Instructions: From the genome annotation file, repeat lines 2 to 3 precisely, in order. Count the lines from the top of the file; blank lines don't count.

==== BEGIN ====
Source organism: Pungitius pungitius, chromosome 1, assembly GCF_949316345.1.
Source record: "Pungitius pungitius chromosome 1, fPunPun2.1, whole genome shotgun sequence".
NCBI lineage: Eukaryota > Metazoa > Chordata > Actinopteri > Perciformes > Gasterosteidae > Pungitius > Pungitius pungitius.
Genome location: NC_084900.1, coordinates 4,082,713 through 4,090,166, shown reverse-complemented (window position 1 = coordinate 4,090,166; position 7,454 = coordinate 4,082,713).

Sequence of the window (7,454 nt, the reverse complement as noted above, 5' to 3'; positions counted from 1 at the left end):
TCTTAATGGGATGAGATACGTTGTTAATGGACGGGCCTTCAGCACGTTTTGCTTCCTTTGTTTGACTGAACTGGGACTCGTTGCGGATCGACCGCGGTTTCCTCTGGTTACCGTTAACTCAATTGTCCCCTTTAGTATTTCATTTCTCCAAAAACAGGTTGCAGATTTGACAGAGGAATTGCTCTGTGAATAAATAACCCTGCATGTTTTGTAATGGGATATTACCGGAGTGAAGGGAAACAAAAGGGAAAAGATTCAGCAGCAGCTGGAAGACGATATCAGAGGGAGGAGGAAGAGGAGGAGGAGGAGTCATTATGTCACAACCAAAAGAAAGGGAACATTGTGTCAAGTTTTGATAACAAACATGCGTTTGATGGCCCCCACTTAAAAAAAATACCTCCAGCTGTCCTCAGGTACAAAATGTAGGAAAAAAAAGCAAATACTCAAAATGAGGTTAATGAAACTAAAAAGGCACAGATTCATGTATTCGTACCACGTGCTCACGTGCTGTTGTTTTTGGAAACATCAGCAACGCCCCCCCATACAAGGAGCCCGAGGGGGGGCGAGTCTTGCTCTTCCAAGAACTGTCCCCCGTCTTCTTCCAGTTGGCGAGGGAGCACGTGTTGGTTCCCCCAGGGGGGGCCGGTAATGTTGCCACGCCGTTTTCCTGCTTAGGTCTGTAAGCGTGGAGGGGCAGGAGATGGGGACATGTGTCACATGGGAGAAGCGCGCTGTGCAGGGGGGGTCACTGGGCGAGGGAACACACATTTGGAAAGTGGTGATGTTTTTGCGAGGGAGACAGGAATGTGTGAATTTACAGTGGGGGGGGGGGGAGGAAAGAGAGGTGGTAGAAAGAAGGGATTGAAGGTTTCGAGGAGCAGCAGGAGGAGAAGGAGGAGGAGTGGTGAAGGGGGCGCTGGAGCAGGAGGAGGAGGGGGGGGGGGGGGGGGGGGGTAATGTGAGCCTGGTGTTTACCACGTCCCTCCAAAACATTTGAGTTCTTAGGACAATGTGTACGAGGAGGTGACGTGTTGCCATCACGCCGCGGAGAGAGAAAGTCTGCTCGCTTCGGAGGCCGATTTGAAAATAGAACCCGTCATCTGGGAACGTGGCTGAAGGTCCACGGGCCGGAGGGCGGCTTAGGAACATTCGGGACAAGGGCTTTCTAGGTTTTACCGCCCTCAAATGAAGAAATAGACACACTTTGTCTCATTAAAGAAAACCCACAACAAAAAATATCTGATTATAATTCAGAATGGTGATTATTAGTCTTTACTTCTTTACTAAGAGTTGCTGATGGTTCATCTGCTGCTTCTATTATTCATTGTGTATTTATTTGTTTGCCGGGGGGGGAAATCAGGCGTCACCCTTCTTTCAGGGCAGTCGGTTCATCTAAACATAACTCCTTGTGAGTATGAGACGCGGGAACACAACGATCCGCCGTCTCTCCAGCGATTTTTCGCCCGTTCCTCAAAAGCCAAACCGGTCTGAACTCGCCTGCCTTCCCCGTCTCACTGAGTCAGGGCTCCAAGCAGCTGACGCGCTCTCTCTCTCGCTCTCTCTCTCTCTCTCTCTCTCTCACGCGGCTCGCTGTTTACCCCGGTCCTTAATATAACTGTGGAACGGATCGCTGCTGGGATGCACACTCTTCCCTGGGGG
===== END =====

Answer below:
Source record: "Pungitius pungitius chromosome 1, fPunPun2.1, whole genome shotgun sequence".
NCBI lineage: Eukaryota > Metazoa > Chordata > Actinopteri > Perciformes > Gasterosteidae > Pungitius > Pungitius pungitius.